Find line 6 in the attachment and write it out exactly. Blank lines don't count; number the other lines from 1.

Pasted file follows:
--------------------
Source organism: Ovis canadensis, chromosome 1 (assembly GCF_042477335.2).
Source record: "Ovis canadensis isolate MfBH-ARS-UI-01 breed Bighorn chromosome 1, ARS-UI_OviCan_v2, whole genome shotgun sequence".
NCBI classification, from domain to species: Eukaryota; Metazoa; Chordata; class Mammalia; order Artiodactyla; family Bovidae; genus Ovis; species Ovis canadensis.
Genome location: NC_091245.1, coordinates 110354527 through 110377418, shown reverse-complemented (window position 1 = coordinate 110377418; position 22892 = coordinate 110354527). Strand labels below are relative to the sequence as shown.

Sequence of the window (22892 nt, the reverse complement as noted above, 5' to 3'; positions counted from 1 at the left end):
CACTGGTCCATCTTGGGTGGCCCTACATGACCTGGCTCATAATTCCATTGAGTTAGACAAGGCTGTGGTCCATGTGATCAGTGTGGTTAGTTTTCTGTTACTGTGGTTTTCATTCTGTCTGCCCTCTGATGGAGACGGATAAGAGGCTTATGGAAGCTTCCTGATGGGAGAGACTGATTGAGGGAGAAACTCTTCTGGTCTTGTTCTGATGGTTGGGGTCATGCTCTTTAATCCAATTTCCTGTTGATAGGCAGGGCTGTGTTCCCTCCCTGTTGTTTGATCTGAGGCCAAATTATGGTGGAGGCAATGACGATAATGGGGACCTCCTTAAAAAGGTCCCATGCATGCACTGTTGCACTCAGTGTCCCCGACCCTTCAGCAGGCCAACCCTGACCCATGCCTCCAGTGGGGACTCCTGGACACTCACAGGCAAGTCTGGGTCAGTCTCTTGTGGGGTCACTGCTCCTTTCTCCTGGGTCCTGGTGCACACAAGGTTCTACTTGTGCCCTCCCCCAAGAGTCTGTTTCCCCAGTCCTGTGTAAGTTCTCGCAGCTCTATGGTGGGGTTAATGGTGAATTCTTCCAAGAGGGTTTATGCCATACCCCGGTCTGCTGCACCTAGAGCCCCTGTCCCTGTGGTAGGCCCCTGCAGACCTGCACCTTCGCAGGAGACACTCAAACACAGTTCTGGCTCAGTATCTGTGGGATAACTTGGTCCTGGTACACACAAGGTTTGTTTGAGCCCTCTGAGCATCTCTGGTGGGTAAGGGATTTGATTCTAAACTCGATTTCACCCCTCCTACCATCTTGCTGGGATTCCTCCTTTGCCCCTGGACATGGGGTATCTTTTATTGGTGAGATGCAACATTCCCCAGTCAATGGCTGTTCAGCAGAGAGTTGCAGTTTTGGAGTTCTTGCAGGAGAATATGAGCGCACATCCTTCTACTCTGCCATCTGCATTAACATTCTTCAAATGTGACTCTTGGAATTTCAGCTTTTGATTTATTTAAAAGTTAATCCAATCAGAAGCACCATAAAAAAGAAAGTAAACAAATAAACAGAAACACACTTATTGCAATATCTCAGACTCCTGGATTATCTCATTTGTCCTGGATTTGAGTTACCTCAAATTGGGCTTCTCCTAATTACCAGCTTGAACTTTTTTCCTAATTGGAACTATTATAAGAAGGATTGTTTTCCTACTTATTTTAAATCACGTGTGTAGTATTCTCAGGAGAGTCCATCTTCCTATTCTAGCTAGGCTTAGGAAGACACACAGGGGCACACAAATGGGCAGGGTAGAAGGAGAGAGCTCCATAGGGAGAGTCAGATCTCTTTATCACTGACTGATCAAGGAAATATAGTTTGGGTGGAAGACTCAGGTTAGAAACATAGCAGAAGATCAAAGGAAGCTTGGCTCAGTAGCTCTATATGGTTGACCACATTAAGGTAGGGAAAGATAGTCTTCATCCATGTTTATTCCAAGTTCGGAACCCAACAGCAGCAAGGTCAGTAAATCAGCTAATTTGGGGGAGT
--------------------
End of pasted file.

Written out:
CACTGGTCCATCTTGGGTGGCCCTACATGACCTGGCTCATAATTCCATTGAGTTAGACAAGGCTGTGGTCCATGTGATCAGTGTGGTTAGTTTTCTGTTACTGTGGTTTTCATTCTGTCTGCCCTCTGATGGAGACGGATAAGAGGCTTATGGAAGCTTCCTGATGGGAGAGACTGATTGAGGGAGAAACTCTTCTGGTCTTGTTCTGATGGTTGGGGTCATGCTCTTTAATCCAATTTCCTGTTGATAGGCAGGGCTGTGTTCCCTCCCTGTTGTTTGATCTGAGGCCAAATTATGGTGGAGGCAATGACGATAATGGGGACCTCCTTAAAAAGGTCCCATGCATGCACTGTTGCACTCAGTGTCCCCGACCCTTCAGCAGGCCAACCCTGACCCATGCCTCCAGTGGGGACTCCTGGACACTCACAGGCAAGTCTGGGTCAGTCTCTTGTGGGGTCACTGCTCCTTTCTCCTGGGTCCTGGTGCACACAAGGTTCTACTTGTGCCCTCCCCCAAGAGTCTGTTTCCCCAGTCCTGTGTAAGTTCTCGCAGCTCTATGGTGGGGTTAATGGTGAATTCTTCCAAGAGGGTTTATGCCATACCCCGGTCTGCTGCACCTAGAGCCCCTGTCCCTGTGGTAGGCCCCTGCAGACCTGCACCTTCGCAGGAGACACTCAAACACAGTTCTGGCTCAGTATCTGTGGGATAACTTGGTCCTGGTACACACAAGGTTTGTTTGAGCCCTCTGAGCATCTCTGGTGGGTAAGGGATTTGATTCTAAACTCGATTTCACCCCTCCTACCATCTTGCTGGGATTCCTCCTTTGCCCCTGGACATGGGGTATCTTTTATTGGTGAGATGCAACATTCCCCAGTCAATGGCTGTTCAGCAGAGAGTTGCAGTTTTGGAGTTCTTGCAGGAGAATATGAGCGCACATCCTTCTACTCTGCCATCTGCATTAACATTCTTCAAATGTGACTCTTGGAATTTCAGCTTTTGATTTATTTAAAAGTTAATCCAATCAGAAGCACCATAAAAAAGAAAGTAAACAAATAAACAGAAACACACTTATTGCAATATCTCAGACTCCTGGATTATCTCATTTGTCCTGGATTTGAGTTACCTCAAATTGGGCTTCTCCTAATTACCAGCTTGAACTTTTTTCCTAATTGGAACTATTATAAGAAGGATTGTTTTCCTACTTATTTTAAATCACGTGTGTAGTATTCTCAGGAGAGTCCATCTTCCTATTCTAGCTAGGCTTAGGAAGACACACAGGGGCACACAAATGGGCAGGGTAGAAGGAGAGAGCTCCATAGGGAGAGTCAGATCTCTTTATCACTGACTGATCAAGGAAATATAGTTTGGGTGGAAGACTCAGGTTAGAAACATAGCAGAAGATCAAAGGAAGCTTGGCTCAGTAGCTCTATATGGTTGACCACATTAAGGTAGGGAAAGATAGTCTTCATCCATGTTTATTCCAAGTTCGGAACCCAACAGCAGCAAGGTCAGTAAATCAGCTAATTTGGGGGAGT